A major issue that I have is that I want to sync my folders with these cloud services, but I don’t like the fact that I have to copy or move all the files to some special folders.
I was searching for a way to map my folders in My Documents or wherever I had them and still have them sync with the cloud services. I learned that the best way to do this is to use symbolic links in Windows. A symbolic link is in big lines similar to creating a shortcut to a folder, but it’s more permanent and acts like a separate folder.
How to sync Folders for Dropbox / SkyDrive
To achieve for Dropbox or SkyDrive, I have created an example to walk you through the process. As you can see below, I have my SkyDrive folder on the left and a folder called SkyDrive Test in My Documents.
So I want to sync the SkyDrive Test folder to my SkyDrive account folder without moving it. To do this, you have to open an elevated command prompt and type in the following command:
mklink /J "D:\SkyDrive\Test" "C:\Users\Aseem\Documents\SkyDrive Test"
So let me explain what we are doing here. We are creating a symbolic link (symlink) using the mklink command. It takes two parameters: the first is the location of the symbolic link you want to create and the second is the source directory. As you can see, I don’t need to crete the Test folder in the SkyDrive folder, the mklink command will do that for me. You can name that Test folder anything you like.
So I am telling Windows to create a symbolic link folder in the SkyDrive folder and the source for that folder should be the SkyDrive Test folder. After the link is created, you’ll see the Test folder inside of SkyDrive folder with a shortcut icon:
If you open that folder, the path will show as if it’s stored in D:\SkryDrive, when it actually stored in SkyDrive Test under My Documents. So now you can add files to the folder from either location and both will have the same contents since it’s actually one folder, not two. That’s it!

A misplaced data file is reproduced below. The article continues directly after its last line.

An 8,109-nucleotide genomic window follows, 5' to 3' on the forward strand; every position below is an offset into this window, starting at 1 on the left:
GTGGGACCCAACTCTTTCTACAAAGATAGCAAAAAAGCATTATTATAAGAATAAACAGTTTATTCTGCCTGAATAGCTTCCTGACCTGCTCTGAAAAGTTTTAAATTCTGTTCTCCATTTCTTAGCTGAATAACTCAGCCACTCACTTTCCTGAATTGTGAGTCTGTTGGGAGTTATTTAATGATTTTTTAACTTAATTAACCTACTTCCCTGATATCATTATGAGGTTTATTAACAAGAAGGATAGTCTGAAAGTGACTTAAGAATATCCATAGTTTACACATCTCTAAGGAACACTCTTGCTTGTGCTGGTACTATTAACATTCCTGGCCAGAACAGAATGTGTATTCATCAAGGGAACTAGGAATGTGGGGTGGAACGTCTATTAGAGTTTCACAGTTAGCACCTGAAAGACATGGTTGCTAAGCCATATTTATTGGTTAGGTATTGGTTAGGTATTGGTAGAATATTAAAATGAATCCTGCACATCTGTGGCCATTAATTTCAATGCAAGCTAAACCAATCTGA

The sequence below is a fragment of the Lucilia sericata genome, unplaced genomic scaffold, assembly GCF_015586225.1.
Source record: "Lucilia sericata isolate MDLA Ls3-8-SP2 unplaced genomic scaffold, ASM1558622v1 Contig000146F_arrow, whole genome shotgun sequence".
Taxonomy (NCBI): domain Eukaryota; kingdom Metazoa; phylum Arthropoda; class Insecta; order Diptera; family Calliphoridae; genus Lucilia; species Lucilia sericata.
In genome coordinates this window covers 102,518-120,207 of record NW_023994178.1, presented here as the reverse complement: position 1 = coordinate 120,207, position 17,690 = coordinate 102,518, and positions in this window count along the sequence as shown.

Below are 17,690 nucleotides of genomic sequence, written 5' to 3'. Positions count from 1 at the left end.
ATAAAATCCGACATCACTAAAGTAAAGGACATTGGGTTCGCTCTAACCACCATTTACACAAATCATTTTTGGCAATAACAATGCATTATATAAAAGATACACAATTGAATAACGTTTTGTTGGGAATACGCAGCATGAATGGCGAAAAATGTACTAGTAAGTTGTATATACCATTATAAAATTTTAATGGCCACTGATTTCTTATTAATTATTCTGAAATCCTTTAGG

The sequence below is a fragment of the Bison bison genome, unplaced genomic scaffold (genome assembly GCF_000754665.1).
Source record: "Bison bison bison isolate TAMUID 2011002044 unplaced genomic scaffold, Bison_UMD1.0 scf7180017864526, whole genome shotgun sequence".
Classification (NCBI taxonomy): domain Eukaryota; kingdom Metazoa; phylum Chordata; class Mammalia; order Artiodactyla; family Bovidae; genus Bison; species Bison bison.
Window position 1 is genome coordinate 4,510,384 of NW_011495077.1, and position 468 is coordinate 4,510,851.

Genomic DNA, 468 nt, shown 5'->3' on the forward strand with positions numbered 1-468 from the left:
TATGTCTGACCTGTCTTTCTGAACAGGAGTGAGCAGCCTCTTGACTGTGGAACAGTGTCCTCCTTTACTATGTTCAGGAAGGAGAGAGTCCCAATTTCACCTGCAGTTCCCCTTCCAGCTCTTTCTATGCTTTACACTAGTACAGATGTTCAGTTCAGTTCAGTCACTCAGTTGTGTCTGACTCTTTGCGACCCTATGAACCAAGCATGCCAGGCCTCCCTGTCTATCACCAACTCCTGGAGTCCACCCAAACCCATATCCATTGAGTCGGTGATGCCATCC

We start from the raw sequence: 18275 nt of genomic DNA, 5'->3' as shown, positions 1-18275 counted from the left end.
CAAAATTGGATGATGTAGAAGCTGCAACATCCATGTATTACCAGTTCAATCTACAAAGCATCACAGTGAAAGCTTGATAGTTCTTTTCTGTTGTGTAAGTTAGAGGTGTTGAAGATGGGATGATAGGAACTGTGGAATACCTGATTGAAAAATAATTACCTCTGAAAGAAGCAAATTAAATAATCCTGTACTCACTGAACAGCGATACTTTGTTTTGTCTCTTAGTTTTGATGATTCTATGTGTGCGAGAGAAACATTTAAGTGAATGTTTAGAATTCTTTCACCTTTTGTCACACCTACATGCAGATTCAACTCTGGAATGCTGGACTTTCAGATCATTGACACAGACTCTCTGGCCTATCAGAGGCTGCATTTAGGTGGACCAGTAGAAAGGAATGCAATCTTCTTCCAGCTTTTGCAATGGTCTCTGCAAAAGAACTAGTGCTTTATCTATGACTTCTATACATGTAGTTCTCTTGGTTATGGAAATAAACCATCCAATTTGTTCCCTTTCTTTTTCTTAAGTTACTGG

SkyDrive and Dropbox both support symbolic link folders and will sync everything up to the cloud like shown below:
Sync Folders to Google Drive
Unfortunately, Google Drive does not yet support symbolic link folders and if you create one, it will not sync the folder up to the cloud. However, you can still use symbolic links, just in a slightly different way. I’ll show you what I mean with an example.
Here I have my Google Drive folder on the left and a folder called Random in My Documents that I want to sync to Google Drive. In order to do this, we first have to move the Random folder to the Google Drive folder. Now that folder will get synced up to Google Drive like normal.
Ok, so now we can create a symbolic link in the My Documents folder that points to the Random folder in the Google Drive folder. This is the opposite of what we did above for SkyDrive. Here is what the command would be for Google Drive:
mklink /D C:\Users\Aseem\Documents\Random "C:\Users\Aseem\Google Drive\Random"
Now we are creating a symbolic link in the Random folder where the source folder is in the Google Drive folder. Again, you don’t need to create the Random folder in My Documents. Also, you can name it anything you want, it doesn’t have to be the same name as the source folder. Also, I have to use quotes in the command if there is any space in the path.
Above, you can see the Random folder has been created as a symbolic link pointing to the source folder in Google Drive. It has the same shortcut icon on it, so you can tell it’s a symbolic link folder. Again, opening it will actually be opening the original source folder. Anything you add to the folder there will be now be synced to Google Drive since it’s working off the original source folder and not a symbolic link folder.